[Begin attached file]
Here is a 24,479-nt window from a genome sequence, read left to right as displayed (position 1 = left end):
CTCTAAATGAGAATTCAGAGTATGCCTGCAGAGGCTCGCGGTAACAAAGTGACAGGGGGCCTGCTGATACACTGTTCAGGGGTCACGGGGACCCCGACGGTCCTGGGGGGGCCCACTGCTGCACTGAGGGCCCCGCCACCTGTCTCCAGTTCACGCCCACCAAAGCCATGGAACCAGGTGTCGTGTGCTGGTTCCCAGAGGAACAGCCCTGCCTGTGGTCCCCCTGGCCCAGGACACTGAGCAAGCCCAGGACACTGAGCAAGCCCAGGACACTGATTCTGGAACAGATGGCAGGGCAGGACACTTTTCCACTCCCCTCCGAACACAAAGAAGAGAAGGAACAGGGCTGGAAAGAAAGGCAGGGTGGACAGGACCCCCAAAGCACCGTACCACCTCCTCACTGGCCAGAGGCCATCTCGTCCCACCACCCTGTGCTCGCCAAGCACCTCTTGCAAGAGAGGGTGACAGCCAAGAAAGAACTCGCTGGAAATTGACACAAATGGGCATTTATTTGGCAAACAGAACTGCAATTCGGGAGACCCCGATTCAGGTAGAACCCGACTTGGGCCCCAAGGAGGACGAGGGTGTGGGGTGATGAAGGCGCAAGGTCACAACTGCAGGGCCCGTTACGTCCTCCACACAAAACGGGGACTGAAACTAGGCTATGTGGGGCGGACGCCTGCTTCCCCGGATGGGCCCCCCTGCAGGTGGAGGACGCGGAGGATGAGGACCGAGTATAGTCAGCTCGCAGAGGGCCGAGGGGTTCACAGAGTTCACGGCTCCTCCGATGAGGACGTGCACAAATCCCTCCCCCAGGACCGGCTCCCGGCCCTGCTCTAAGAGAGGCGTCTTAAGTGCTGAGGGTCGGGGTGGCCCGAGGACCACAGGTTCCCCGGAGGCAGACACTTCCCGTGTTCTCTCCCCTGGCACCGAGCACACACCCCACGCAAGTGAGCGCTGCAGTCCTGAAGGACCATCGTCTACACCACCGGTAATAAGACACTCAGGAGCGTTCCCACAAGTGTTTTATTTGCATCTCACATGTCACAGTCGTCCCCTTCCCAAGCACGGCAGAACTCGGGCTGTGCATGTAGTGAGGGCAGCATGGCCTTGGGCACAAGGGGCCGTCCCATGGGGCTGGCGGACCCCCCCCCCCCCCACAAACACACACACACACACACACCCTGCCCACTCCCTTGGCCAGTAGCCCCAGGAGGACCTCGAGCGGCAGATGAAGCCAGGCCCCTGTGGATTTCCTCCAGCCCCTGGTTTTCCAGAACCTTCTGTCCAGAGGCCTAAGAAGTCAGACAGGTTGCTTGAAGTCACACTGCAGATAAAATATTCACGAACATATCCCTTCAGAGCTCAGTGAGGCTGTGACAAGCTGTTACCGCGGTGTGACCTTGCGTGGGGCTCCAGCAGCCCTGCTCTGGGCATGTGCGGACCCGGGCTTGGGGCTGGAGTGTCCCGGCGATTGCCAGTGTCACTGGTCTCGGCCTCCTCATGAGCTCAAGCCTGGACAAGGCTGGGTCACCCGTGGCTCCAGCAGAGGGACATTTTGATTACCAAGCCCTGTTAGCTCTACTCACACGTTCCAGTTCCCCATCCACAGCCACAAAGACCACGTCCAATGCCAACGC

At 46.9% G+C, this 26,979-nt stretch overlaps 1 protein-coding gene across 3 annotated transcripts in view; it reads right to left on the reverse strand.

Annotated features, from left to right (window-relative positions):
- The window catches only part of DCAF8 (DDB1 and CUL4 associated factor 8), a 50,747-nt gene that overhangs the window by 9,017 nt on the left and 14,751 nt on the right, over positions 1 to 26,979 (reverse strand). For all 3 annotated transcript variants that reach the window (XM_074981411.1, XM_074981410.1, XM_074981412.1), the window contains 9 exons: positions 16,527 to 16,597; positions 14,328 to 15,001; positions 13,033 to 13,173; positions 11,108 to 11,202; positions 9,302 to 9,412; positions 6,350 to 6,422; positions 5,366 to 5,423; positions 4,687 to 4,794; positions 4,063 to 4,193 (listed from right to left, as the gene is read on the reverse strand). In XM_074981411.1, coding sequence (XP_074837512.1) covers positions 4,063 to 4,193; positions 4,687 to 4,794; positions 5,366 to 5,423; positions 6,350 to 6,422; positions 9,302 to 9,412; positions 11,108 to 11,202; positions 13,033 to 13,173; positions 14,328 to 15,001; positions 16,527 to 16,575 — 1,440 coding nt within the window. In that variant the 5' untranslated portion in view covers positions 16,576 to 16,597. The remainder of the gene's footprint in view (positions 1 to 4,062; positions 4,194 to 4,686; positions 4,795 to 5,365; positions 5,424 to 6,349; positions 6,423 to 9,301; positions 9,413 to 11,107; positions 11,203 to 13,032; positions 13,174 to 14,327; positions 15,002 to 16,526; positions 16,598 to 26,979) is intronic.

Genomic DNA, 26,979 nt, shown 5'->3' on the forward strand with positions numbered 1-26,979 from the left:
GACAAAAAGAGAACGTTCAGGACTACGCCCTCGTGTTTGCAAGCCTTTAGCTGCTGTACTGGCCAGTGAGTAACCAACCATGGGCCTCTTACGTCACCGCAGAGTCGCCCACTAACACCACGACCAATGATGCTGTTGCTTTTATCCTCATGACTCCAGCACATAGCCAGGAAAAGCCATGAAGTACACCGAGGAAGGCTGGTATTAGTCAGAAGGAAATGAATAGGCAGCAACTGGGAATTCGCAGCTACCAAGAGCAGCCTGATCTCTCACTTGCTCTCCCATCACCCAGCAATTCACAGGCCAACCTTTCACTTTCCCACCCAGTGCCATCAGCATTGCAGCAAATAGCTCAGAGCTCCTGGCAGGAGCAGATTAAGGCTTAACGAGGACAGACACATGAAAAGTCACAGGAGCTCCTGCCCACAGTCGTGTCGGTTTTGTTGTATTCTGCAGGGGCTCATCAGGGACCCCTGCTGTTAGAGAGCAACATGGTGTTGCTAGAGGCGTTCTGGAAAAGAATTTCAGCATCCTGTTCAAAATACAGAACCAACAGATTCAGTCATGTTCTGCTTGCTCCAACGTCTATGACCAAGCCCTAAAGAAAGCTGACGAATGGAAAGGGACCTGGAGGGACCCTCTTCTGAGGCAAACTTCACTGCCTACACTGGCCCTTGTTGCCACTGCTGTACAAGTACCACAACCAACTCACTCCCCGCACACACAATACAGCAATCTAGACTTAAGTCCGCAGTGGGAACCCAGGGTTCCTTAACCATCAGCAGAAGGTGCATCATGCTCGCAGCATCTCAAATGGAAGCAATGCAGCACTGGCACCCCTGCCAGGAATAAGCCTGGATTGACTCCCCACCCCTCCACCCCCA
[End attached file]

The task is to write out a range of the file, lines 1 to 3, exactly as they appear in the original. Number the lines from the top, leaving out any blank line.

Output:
Here is a 24,479-nt window from a genome sequence, read left to right as displayed (position 1 = left end):
CTCTAAATGAGAATTCAGAGTATGCCTGCAGAGGCTCGCGGTAACAAAGTGACAGGGGGCCTGCTGATACACTGTTCAGGGGTCACGGGGACCCCGACGGTCCTGGGGGGGCCCACTGCTGCACTGAGGGCCCCGCCACCTGTCTCCAGTTCACGCCCACCAAAGCCATGGAACCAGGTGTCGTGTGCTGGTTCCCAGAGGAACAGCCCTGCCTGTGGTCCCCCTGGCCCAGGACACTGAGCAAGCCCAGGACACTGAGCAAGCCCAGGACACTGATTCTGGAACAGATGGCAGGGCAGGACACTTTTCCACTCCCCTCCGAACACAAAGAAGAGAAGGAACAGGGCTGGAAAGAAAGGCAGGGTGGACAGGACCCCCAAAGCACCGTACCACCTCCTCACTGGCCAGAGGCCATCTCGTCCCACCACCCTGTGCTCGCCAAGCACCTCTTGCAAGAGAGGGTGACAGCCAAGAAAGAACTCGCTGGAAATTGACACAAATGGGCATTTATTTGGCAAACAGAACTGCAATTCGGGAGACCCCGATTCAGGTAGAACCCGACTTGGGCCCCAAGGAGGACGAGGGTGTGGGGTGATGAAGGCGCAAGGTCACAACTGCAGGGCCCGTTACGTCCTCCACACAAAACGGGGACTGAAACTAGGCTATGTGGGGCGGACGCCTGCTTCCCCGGATGGGCCCCCCTGCAGGTGGAGGACGCGGAGGATGAGGACCGAGTATAGTCAGCTCGCAGAGGGCCGAGGGGTTCACAGAGTTCACGGCTCCTCCGATGAGGACGTGCACAAATCCCTCCCCCAGGACCGGCTCCCGGCCCTGCTCTAAGAGAGGCGTCTTAAGTGCTGAGGGTCGGGGTGGCCCGAGGACCACAGGTTCCCCGGAGGCAGACACTTCCCGTGTTCTCTCCCCTGGCACCGAGCACACACCCCACGCAAGTGAGCGCTGCAGTCCTGAAGGACCATCGTCTACACCACCGGTAATAAGACACTCAGGAGCGTTCCCACAAGTGTTTTATTTGCATCTCACATGTCACAGTCGTCCCCTTCCCAAGCACGGCAGAACTCGGGCTGTGCATGTAGTGAGGGCAGCATGGCCTTGGGCACAAGGGGCCGTCCCATGGGGCTGGCGGACCCCCCCCCCCCCCACAAACACACACACACACACACACCCTGCCCACTCCCTTGGCCAGTAGCCCCAGGAGGACCTCGAGCGGCAGATGAAGCCAGGCCCCTGTGGATTTCCTCCAGCCCCTGGTTTTCCAGAACCTTCTGTCCAGAGGCCTAAGAAGTCAGACAGGTTGCTTGAAGTCACACTGCAGATAAAATATTCACGAACATATCCCTTCAGAGCTCAGTGAGGCTGTGACAAGCTGTTACCGCGGTGTGACCTTGCGTGGGGCTCCAGCAGCCCTGCTCTGGGCATGTGCGGACCCGGGCTTGGGGCTGGAGTGTCCCGGCGATTGCCAGTGTCACTGGTCTCGGCCTCCTCATGAGCTCAAGCCTGGACAAGGCTGGGTCACCCGTGGCTCCAGCAGAGGGACATTTTGATTACCAAGCCCTGTTAGCTCTACTCACACGTTCCAGTTCCCCATCCACAGCCACAAAGACCACGTCCAATGCCAACGC

At 46.9% G+C, this 26,979-nt stretch overlaps 1 protein-coding gene across 3 annotated transcripts in view; it reads right to left on the reverse strand.